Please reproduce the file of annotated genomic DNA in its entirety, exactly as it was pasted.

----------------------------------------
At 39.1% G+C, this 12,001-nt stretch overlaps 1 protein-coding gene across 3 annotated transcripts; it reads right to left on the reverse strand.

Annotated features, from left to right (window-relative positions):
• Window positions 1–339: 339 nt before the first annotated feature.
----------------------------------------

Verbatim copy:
At 39.1% G+C, this 12,001-nt stretch overlaps 1 protein-coding gene across 3 annotated transcripts; it reads right to left on the reverse strand.

Annotated features, from left to right (window-relative positions):
• Window positions 1–339: 339 nt before the first annotated feature.